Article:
Published July 22nd, 2020 at 11:57 AM
What makes a post office?
If you’ve ever sent mail in Kansas City, you might have noticed not all post offices in the area are created equal.
To figure out why some are so beautiful and others are purely functional requires digging through more than a century of history. The story of Kansas City’s post offices spans the City Beautiful Movement, World War II and some forgotten local architects.
Here is their story.
What does Chicago have to do with Kansas City’s largest post office? More than you might think.
In 1893, Chicago hosted the World’s Columbian Exposition to mark the 400th anniversary of Christopher Columbus’ voyage in 1492. A group of famous American architects gathered to create buildings for the fair, designed in a neoclassical style that would soon sweep across the nation.
Attendees of the fair were inspired by the beauty they saw at the exposition and decided to bring it to their own communities. Thus was born the City Beautiful Movement, which encouraged the use of grand European architecture and emphasized the need for beauty in urban planning.
Now fast forward to Kansas City in 1930. After more than a decade of planning, construction of a new post office building was finally underway at 315 W. Pershing Road, across the street from Union Station. The $3 million project became a monument to the state of mail delivery. By 1936, according to a form seeking to register the office as a historic place, the facility was ranked as the third busiest in the country.
Built in line with neoclassical ideals, massive columns adorned both the front and back of the building, and rectangular windows decorated the exterior. It was designed to be just as impressive inside — a skylight spoke to the desire for a post office that’s much more than a merely utilitarian space.
By the end of World War II, architectural expectations changed. Reconstruction in the wake of the Great Depression and a long war was sorely needed, manufacturing jobs were booming, and the country needed more houses, fast.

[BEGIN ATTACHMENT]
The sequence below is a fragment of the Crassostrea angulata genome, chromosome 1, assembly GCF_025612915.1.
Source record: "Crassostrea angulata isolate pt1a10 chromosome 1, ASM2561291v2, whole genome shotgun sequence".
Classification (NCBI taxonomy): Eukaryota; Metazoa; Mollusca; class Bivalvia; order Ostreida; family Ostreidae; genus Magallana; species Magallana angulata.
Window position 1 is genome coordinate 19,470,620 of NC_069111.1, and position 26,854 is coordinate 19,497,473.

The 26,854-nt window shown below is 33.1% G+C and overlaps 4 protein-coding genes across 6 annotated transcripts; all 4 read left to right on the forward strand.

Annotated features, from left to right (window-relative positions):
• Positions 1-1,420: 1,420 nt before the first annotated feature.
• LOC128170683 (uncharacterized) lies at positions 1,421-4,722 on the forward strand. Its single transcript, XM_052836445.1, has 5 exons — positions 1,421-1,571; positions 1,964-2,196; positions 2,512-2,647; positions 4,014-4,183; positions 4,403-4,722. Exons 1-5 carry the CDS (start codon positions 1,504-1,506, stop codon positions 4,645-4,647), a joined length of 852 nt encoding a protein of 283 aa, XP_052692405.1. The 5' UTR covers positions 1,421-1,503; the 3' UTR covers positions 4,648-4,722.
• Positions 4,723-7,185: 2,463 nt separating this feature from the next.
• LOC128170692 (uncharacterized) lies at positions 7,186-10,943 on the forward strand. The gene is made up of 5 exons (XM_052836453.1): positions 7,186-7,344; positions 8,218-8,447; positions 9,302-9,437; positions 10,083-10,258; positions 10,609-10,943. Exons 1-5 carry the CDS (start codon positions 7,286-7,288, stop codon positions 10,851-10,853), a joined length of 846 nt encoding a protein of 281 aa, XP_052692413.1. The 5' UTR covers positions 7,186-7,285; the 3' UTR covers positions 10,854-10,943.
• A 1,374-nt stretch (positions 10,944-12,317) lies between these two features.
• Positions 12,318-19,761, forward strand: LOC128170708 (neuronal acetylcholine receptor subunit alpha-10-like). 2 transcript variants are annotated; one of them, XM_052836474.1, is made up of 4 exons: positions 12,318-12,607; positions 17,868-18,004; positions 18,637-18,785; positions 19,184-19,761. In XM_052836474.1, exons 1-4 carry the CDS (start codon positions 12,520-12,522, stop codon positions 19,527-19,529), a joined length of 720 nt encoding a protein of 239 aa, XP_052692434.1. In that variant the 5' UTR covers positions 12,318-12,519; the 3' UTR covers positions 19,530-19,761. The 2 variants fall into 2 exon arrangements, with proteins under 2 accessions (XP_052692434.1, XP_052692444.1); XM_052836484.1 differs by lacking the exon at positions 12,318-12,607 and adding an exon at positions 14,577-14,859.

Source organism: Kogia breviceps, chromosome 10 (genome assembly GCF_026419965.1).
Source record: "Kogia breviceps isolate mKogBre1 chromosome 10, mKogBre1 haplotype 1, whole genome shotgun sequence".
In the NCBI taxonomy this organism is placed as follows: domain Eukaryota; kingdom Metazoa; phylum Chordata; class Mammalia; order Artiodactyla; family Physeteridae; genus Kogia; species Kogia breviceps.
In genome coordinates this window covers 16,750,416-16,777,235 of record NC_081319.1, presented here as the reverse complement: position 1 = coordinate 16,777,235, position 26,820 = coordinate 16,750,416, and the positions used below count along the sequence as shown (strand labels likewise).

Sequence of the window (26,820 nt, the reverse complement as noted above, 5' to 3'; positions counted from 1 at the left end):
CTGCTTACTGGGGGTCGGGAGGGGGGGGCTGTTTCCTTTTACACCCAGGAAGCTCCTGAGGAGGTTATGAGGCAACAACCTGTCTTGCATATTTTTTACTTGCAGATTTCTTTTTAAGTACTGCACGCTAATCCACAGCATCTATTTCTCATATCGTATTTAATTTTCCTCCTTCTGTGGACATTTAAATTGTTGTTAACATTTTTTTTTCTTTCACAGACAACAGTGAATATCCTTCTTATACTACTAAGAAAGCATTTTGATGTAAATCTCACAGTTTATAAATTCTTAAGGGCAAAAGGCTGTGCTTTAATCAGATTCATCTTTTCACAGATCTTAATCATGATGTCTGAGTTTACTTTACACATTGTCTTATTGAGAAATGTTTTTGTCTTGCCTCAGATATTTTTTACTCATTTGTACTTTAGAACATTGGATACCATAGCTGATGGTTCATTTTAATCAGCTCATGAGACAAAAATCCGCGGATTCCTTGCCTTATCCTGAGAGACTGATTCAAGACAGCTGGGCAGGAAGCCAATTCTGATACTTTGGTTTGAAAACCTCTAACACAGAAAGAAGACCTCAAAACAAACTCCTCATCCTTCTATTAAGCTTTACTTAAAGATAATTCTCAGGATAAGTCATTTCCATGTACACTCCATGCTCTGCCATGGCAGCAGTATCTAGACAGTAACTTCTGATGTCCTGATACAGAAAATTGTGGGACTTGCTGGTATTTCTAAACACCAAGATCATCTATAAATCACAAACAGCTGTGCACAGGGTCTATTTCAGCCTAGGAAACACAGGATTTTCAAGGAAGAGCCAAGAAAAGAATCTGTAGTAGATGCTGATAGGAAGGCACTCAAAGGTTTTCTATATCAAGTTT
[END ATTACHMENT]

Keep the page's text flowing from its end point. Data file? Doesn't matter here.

This combination of factors prompted a new architectural style, said Brad Wolf, one that prioritized functionality over everything else. Wolf, Kansas City’s historic preservation planner, described a shift towards “international” architecture, which blurred the lines between different countries’ respective styles.
“The idea behind international design was that there were no boundaries,” Wolf said. “A pure geometric form.”
Gone were the dramatic columns featured at the Main Post Office on Pershing Road, and in their places were brick exteriors and flat roofs. Terrazzo floors dominated the scene, chosen for public buildings based on their durability.
Cynics said the new style was cheap. Wolf emphasized its advantages.
“The idea of the international style, and new methods of construction, allowed architects to play with design a little bit,” he said. “A lot of architects experimented with new materials.”
For a while, the city boasted one of the largest collections of post offices in the U.S. In a 2012 report drafted for the U.S. Postal Service, researchers found that Missouri had the fifth largest number of post offices in the country from 1940 to 1971.
Today, the buildings remain as markers of history. But who made that history?
Federal government buildings, like the post office on Pershing Road, were often designed by staff architects based on guidance from officials in Washington D.C. But after the war, Wolf said, there was a shift to single-use design contracts, most of which went to local architects.
There were still regulations that needed to be followed — architects had to make sure their plan fell in line with U.S. Postal Service regulations. Above all, according to the architect’s handbook, the buildings must be “safe, functional, and cost-effective.”
As part of the KCModern survey, the City Planning and Development Department gathered information on buildings built from 1945 to 1979, including who designed them.
The post office at 3952 Wyandotte St.? That’s Gerard Wolf. 1920 Main St.? Stephen Kenney. 1825 Vine St.? Manuel Morris.
Some, like Morris, have a storied history in the city. He designed King Louie West, now the Johnson County Museum and Heritage Center, as well as warehouses, synagogues and other buildings.
Others, like Gerard Wolf and Stephen Kenney, have fewer mentions in the history books, but evidence of their work lives on with every letter sent in the buildings they created.
Emily Wolf is a Dow Jones summer intern with Kansas City PBS.